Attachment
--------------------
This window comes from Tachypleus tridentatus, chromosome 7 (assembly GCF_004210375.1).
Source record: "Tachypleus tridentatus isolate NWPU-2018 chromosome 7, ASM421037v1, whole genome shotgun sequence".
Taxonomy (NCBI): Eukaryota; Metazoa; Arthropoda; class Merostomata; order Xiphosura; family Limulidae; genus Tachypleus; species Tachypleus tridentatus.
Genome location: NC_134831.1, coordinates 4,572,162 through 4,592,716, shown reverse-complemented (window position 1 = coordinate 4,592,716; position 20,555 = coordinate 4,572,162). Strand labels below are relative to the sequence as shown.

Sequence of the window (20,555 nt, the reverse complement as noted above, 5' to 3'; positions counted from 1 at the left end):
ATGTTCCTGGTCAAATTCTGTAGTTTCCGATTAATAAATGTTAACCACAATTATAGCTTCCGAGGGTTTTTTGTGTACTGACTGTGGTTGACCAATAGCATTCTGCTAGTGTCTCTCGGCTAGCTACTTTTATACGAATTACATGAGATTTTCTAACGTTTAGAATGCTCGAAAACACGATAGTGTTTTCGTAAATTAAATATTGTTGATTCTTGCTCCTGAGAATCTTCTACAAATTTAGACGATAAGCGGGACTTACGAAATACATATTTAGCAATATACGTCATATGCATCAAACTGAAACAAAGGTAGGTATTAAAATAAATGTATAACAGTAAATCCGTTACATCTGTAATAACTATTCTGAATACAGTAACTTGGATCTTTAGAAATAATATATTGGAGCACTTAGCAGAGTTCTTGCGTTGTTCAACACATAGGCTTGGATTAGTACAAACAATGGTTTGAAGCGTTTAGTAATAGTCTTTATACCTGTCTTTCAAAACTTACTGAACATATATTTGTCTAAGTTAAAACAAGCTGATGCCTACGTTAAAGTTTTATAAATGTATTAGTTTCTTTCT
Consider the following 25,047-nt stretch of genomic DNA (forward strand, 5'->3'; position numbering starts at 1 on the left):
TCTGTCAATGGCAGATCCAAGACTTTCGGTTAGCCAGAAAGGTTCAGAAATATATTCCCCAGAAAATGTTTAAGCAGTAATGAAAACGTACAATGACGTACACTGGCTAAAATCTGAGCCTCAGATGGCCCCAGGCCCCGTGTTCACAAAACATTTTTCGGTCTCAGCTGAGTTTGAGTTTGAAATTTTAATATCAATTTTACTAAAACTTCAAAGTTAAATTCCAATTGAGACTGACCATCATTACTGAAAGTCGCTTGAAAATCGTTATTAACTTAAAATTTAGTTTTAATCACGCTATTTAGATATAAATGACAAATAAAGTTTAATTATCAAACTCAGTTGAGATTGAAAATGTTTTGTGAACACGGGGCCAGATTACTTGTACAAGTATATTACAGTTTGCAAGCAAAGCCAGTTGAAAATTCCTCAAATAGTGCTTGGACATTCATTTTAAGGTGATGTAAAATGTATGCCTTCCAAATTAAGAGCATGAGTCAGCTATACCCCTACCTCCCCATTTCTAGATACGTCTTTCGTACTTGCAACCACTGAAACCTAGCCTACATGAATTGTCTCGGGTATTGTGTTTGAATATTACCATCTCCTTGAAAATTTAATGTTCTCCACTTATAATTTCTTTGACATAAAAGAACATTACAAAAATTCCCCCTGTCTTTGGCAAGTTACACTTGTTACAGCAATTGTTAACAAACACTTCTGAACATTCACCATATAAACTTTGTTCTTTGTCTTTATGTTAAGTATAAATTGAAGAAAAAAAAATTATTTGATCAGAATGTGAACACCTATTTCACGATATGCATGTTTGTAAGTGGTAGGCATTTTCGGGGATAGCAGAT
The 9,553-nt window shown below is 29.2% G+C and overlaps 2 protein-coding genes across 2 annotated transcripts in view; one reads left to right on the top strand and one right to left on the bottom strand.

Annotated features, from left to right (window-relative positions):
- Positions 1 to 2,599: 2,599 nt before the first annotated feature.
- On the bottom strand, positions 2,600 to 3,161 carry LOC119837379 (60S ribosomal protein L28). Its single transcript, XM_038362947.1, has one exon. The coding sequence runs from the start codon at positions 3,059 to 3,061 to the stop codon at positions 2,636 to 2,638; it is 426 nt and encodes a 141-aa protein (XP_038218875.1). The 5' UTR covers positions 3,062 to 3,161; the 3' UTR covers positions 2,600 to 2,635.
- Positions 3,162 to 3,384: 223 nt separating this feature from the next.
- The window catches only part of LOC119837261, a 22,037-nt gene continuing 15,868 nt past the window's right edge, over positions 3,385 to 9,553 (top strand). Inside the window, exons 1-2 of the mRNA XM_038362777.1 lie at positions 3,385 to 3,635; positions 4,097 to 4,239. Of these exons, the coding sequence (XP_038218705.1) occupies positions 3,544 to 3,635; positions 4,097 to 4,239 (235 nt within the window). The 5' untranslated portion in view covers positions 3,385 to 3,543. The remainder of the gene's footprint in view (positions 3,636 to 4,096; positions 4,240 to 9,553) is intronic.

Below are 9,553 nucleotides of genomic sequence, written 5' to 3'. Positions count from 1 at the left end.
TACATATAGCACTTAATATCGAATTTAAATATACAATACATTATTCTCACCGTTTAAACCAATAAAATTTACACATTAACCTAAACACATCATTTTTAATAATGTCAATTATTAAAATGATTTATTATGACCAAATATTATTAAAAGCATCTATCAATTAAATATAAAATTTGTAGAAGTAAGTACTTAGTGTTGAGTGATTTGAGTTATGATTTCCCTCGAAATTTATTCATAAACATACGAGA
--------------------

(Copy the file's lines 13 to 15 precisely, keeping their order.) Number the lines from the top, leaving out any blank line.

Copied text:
- Positions 3,162 to 3,384: 223 nt separating this feature from the next.
- The window catches only part of LOC119837261, a 22,037-nt gene continuing 15,868 nt past the window's right edge, over positions 3,385 to 9,553 (top strand). Inside the window, exons 1-2 of the mRNA XM_038362777.1 lie at positions 3,385 to 3,635; positions 4,097 to 4,239. Of these exons, the coding sequence (XP_038218705.1) occupies positions 3,544 to 3,635; positions 4,097 to 4,239 (235 nt within the window). The 5' untranslated portion in view covers positions 3,385 to 3,543. The remainder of the gene's footprint in view (positions 3,636 to 4,096; positions 4,240 to 9,553) is intronic.

Below are 9,553 nucleotides of genomic sequence, written 5' to 3'. Positions count from 1 at the left end.